Santiago de Chile, January 27 (RHC-Xinhua) -- A majority of Latin American countries have stopped making headway in poverty reduction, a United Nations agency said Monday. The Santiago de Chile-based Economic Commission for Latin America and the Caribbean (ECLAC) presented a study that shows poverty affected 28 percent of Latin Americans last year, meaning "its decline has stalled at around that level since 2012."
More tellingly, the study, titled "Social Panorama of Latin America 2014," reveals rate of poverty rose from 11.3 percent to 12 percent over the same two-year period. While ECLAC acknowledged that the projections appear "in an overall context of economic deceleration," it also noted a lack of social spending on the part of regional governments.
"In 2012 and 2013 a deceleration of social spending growth was observed, which is mainly due to the global economy's limited dynamism and greater investment in non-social sectors," said ECLAC, calling on the governments "to strengthen social protection policies that reduce vulnerability in the face of economic cycles, " to meet poverty eradication targets established by the UN as part of its post-2015 development agenda.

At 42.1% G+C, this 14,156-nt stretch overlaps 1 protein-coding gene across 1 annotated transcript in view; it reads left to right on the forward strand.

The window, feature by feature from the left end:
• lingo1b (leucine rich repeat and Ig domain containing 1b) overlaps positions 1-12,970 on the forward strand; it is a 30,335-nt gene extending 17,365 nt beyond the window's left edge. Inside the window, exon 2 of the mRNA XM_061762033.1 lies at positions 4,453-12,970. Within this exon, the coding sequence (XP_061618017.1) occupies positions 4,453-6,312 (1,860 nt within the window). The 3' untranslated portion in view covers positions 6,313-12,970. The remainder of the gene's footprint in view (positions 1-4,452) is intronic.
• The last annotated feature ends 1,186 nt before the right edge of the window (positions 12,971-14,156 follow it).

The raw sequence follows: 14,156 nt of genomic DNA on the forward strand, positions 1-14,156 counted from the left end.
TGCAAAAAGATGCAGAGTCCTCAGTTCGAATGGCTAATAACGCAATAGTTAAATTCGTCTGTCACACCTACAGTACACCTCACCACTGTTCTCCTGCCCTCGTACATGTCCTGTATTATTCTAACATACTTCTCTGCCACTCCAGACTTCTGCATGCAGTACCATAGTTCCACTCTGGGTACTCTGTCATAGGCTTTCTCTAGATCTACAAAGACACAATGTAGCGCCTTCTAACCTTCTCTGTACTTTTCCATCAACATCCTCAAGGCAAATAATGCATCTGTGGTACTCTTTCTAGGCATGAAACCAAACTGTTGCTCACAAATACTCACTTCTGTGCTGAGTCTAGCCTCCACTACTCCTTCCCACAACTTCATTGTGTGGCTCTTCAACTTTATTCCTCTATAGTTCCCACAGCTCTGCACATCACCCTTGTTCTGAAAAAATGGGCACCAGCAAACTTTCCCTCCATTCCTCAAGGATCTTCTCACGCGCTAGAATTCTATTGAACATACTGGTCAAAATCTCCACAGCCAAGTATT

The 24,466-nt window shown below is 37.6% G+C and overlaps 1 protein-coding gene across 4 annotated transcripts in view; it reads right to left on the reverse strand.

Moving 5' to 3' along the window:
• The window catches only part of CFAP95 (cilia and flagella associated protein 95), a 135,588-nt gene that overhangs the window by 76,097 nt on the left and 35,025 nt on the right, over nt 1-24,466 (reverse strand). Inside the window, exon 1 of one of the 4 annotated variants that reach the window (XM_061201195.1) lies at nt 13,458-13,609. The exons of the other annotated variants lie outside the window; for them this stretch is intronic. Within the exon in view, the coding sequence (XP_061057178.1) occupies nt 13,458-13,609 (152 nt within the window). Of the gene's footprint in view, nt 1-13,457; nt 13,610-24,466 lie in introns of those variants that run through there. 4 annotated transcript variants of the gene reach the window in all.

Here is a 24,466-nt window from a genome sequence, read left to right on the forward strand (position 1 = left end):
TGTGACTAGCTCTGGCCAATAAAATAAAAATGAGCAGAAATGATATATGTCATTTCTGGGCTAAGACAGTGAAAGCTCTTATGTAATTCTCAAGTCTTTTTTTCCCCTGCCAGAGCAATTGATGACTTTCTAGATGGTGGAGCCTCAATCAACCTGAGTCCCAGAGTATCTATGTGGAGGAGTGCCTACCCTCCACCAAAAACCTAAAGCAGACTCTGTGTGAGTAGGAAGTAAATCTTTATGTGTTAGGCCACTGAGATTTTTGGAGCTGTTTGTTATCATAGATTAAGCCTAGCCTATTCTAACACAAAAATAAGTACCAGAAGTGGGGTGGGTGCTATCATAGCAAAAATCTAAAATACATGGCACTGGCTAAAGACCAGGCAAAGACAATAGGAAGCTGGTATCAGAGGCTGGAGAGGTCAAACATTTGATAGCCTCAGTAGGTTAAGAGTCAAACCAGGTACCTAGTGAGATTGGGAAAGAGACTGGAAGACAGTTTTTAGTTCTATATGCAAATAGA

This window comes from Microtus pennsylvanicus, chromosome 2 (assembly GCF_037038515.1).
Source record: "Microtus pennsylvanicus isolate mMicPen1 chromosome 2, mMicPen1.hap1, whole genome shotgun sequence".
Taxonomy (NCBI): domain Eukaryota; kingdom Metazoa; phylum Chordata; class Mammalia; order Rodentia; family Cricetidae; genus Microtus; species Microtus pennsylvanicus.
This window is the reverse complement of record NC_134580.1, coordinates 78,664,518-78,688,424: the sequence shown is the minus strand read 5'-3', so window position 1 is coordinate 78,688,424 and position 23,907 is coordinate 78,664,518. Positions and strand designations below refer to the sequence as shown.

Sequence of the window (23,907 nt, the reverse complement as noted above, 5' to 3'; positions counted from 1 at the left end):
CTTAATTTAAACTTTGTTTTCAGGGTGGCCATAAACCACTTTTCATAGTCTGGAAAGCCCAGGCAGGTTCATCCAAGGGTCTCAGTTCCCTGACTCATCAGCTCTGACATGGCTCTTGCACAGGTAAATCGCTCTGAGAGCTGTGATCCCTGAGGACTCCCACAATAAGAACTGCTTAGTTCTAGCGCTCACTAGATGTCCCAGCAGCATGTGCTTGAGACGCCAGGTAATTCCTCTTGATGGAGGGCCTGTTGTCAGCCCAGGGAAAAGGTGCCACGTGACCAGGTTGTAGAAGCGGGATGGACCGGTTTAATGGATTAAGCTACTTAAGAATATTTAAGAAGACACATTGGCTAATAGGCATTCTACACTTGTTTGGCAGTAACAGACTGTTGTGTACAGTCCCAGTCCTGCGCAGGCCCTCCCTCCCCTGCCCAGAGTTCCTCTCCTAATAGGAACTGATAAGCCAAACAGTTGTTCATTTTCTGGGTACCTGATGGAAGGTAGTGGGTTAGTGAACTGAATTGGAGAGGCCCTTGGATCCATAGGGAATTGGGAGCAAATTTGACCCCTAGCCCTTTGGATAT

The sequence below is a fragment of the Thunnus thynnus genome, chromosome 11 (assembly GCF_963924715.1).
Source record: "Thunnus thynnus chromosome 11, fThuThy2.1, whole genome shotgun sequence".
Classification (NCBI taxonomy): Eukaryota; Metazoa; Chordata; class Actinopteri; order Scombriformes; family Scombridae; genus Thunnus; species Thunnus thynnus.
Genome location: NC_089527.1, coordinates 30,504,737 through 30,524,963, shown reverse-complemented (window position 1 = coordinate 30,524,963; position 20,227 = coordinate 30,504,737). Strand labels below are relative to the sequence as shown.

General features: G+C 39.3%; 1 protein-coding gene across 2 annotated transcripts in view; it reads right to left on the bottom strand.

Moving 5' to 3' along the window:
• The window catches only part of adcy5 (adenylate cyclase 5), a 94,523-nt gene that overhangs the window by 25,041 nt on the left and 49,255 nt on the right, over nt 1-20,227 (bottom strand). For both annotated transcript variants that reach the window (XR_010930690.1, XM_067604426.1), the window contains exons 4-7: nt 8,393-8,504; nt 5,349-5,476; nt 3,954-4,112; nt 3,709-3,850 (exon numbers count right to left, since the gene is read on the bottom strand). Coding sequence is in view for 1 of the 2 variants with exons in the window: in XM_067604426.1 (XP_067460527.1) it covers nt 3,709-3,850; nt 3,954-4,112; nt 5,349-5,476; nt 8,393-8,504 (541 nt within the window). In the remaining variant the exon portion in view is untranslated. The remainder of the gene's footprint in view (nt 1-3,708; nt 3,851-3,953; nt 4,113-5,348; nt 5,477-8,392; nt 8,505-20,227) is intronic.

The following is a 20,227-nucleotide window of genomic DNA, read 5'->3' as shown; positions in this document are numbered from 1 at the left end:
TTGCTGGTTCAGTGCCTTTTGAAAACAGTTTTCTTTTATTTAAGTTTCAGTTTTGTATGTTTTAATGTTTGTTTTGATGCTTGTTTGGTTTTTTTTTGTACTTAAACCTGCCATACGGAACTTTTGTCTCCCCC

Only five of the 12 countries with available data showed declines in poverty, including Paraguay, El Salvador, Colombia, Peru and Chile, according to the study.
In the years prior to this study, that is from 2005 to 2012, the region saw considerable declines in poverty, from 39 percent to 28 percent, on average in 17 countries of the region, said ECLAC, with the biggest drops seen in Argentina, Uruguay, Brazil, Chile and Venezuela.
The UN agency analyzes poverty as measured by income, as well as a "complementary and multidimensional" measurement that covers five areas: housing, basic services, education, employment/social protection, and standard of living.
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